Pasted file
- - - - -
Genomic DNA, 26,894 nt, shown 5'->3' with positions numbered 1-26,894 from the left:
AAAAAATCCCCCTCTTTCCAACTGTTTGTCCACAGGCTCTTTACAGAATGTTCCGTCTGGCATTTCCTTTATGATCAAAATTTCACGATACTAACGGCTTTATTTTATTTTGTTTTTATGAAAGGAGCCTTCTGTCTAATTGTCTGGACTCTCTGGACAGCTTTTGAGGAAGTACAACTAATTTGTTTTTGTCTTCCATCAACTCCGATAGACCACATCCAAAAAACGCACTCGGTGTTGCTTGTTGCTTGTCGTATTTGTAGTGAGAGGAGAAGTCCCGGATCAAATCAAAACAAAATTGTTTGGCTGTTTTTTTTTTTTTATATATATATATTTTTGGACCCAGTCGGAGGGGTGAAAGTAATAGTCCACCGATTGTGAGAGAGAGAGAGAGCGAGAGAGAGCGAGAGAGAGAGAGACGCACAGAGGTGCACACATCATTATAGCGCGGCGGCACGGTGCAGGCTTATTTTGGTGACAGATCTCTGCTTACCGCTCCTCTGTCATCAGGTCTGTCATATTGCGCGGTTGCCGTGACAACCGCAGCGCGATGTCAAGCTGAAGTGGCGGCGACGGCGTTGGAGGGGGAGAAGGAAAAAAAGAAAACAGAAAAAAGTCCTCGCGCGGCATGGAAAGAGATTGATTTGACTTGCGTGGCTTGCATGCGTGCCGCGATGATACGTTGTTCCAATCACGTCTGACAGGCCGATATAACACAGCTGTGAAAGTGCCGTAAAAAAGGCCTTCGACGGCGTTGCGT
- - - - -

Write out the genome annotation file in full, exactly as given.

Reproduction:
Genomic DNA, 26,894 nt, shown 5'->3' with positions numbered 1-26,894 from the left:
AAAAAATCCCCCTCTTTCCAACTGTTTGTCCACAGGCTCTTTACAGAATGTTCCGTCTGGCATTTCCTTTATGATCAAAATTTCACGATACTAACGGCTTTATTTTATTTTGTTTTTATGAAAGGAGCCTTCTGTCTAATTGTCTGGACTCTCTGGACAGCTTTTGAGGAAGTACAACTAATTTGTTTTTGTCTTCCATCAACTCCGATAGACCACATCCAAAAAACGCACTCGGTGTTGCTTGTTGCTTGTCGTATTTGTAGTGAGAGGAGAAGTCCCGGATCAAATCAAAACAAAATTGTTTGGCTGTTTTTTTTTTTTTATATATATATATTTTTGGACCCAGTCGGAGGGGTGAAAGTAATAGTCCACCGATTGTGAGAGAGAGAGAGAGCGAGAGAGAGCGAGAGAGAGAGAGACGCACAGAGGTGCACACATCATTATAGCGCGGCGGCACGGTGCAGGCTTATTTTGGTGACAGATCTCTGCTTACCGCTCCTCTGTCATCAGGTCTGTCATATTGCGCGGTTGCCGTGACAACCGCAGCGCGATGTCAAGCTGAAGTGGCGGCGACGGCGTTGGAGGGGGAGAAGGAAAAAAAGAAAACAGAAAAAAGTCCTCGCGCGGCATGGAAAGAGATTGATTTGACTTGCGTGGCTTGCATGCGTGCCGCGATGATACGTTGTTCCAATCACGTCTGACAGGCCGATATAACACAGCTGTGAAAGTGCCGTAAAAAAGGCCTTCGACGGCGTTGCGT